Last update: 19 May 2023 — page content is best displayed on a screen at least 1024 pixels wide

(1) Astronomical and physical properties

Moon name Saturn range Orbit period Orbit direction Size Rotation period Discovery year
 million km

Basic information about Ijiraq is offered in tabular form:
(1A) Designations and discovery circumstances
(1B) Orbit parameters
(1C) Physical parameters (body properties)
← Tables (1A) to (1C) in ASCII format

Most fundamental values are highlighted in red. The notes offer explanations, calculations, accuracies, references, etc. The data were obtained from spacecraft as well as from ground-based observations.

(1A) Designations and discovery circumstances
Moon name(1) Ijiraq IAU number(3) Saturn XXII First observation date(7) 23 Sep 2000
Moon abbrev. (TD)(2) Iji Provisional desig.(4) S/2000 S 6 Announcement date(7) 18 Nov 2000
SPICE ID(5) 622 IAU circ. announcement(7) no. 7521
Also-used label(6) S22 Discoverers(8) Kavelaars, Gladman, et al.

Notes for Table 1A:

(1) Ijiraq’s name was announced on 08 Aug 2003 in IAU circ. 8177. It is named after the Ijirait, a sort of shape shifters in Inuit mythology who kidnap and hide children.

(2) I use this 3-letter abbreviation in the diagrams of my publications simply for practicability reasons. These have no offcial character.

(3) Moon numbers are assigned by the International Astronomical Union (IAU)’s Committee for Planetary System Nomenclature. For satellites, roman numeral designations are used.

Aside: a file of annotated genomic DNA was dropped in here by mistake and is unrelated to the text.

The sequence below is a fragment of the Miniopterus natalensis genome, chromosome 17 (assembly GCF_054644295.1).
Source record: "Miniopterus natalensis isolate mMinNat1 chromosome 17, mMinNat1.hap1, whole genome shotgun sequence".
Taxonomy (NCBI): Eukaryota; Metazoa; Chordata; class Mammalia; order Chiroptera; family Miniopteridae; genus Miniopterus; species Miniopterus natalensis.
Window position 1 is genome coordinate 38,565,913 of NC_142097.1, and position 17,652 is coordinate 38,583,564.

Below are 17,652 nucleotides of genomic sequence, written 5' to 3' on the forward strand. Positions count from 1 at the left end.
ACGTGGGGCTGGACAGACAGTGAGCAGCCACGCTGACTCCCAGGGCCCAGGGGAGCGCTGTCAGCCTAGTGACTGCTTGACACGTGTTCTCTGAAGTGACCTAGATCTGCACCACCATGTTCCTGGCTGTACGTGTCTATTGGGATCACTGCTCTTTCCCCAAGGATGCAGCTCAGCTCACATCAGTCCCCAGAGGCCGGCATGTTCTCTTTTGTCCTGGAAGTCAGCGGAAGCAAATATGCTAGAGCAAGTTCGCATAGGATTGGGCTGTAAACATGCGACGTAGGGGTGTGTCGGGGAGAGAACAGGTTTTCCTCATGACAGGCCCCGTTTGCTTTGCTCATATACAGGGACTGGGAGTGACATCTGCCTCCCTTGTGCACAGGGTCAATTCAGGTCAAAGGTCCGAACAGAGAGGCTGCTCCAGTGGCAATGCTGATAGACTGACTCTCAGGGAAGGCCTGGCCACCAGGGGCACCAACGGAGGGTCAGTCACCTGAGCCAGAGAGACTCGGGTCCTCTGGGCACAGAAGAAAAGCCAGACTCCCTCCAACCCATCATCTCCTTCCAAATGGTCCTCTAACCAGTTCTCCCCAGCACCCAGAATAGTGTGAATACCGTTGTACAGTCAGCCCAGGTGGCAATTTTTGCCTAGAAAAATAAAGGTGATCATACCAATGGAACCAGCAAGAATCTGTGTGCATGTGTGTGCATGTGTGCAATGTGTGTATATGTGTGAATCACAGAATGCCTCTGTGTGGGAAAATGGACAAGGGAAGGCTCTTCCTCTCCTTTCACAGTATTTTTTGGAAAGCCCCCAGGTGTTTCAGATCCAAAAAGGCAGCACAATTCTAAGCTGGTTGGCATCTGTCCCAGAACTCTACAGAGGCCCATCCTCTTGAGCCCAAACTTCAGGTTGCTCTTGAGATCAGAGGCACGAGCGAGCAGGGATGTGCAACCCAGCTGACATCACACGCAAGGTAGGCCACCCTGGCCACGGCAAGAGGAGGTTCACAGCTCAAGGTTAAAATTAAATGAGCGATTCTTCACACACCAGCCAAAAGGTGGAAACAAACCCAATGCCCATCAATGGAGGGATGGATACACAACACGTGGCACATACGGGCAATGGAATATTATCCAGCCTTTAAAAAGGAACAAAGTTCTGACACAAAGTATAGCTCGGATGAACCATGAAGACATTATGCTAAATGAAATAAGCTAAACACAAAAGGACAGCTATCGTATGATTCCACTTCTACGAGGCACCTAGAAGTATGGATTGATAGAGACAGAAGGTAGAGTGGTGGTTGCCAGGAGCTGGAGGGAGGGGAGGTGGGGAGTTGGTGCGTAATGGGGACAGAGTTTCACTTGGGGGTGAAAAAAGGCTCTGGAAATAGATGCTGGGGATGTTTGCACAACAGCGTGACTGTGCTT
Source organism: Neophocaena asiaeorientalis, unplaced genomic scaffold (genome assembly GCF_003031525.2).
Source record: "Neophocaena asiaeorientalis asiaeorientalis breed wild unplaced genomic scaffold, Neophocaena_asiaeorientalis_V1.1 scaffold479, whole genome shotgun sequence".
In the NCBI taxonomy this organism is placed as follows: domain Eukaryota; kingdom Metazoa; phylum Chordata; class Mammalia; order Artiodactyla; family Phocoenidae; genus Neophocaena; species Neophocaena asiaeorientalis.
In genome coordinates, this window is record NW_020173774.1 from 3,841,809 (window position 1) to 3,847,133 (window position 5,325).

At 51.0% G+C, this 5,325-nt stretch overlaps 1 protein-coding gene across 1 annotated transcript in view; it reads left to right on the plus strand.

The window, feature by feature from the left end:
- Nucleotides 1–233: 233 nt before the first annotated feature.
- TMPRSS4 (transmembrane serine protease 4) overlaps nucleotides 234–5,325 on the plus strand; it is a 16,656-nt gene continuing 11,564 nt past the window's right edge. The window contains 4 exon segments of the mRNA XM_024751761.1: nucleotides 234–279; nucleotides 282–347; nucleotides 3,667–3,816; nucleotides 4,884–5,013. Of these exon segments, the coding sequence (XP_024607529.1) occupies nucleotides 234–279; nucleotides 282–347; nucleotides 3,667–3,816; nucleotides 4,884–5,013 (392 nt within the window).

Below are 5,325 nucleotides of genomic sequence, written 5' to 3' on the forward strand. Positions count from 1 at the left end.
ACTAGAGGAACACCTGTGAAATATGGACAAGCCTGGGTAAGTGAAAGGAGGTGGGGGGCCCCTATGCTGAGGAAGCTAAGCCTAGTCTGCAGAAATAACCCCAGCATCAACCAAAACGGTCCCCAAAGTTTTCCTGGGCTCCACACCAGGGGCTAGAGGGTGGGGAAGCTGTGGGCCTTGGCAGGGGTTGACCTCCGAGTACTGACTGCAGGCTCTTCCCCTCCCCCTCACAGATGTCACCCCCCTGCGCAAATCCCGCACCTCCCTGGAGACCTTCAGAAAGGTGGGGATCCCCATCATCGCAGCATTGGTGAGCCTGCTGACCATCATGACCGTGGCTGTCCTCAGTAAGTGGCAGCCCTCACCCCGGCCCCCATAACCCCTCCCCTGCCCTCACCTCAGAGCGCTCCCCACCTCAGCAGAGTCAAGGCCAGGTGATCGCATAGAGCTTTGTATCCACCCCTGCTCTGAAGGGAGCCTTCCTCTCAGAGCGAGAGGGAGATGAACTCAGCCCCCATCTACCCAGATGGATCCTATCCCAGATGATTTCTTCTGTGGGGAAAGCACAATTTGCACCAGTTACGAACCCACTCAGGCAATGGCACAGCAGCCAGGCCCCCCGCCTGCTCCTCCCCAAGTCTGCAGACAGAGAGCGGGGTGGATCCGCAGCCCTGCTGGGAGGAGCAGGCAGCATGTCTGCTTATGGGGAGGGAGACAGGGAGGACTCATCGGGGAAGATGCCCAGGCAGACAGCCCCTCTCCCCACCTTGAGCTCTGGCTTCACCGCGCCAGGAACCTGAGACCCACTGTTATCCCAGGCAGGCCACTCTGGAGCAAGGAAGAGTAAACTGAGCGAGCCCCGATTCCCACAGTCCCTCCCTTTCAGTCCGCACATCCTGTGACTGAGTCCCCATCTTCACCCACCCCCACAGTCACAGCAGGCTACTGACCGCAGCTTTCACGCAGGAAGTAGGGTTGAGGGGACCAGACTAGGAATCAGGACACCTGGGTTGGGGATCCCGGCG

(4) Designation given to the object in the first announcement; the guidelines are explained here.

(5) SPICE is a commonly-used information system of NASA’s Navigation and Ancillary Information Facility (NAIF). It assists engineers in modeling, planning, and executing planetary-exploration missions, and supports observation interpretation for scientists. Each planet and moon obtained a unique SPICE number.

(6) ‘S’ for ‘Saturnian moon’ plus the roman numeral designation in arabic numbers are often-used labels for satellites. Not sure how official that is.

(7) The date of the photography wherein the object was spotted for the first time is given in the IAU circular released on the announcement date.

(8) The discoverer team included: Brett GladmanJJ Kavelaars, Jean-Marc Petit, Hans Scholl, Matthew Holman, Brian Marsden, Phil Nicholson, Joe Burns.

(1B) Orbit parameters
Orbit direction(1) prograde Group member(2) Inuit Dynamical family(3) Kiviuq/Ijiraq
Periapsis range(4) 8.31 ⋅ 106 km Semi-major axis(5) 11.408 ⋅ 106 km Apoapsis range(6) 14.51 ⋅ 106 km
Semi-major axis(7) 189 R Semi-major axis(8) 0.076 au Semi-major axis(9) 0.174 RHill
Orbit eccentricity(10) 0.272 Orbit inclination(11) 47.5° Inclination supplemental angle(12) 47.5°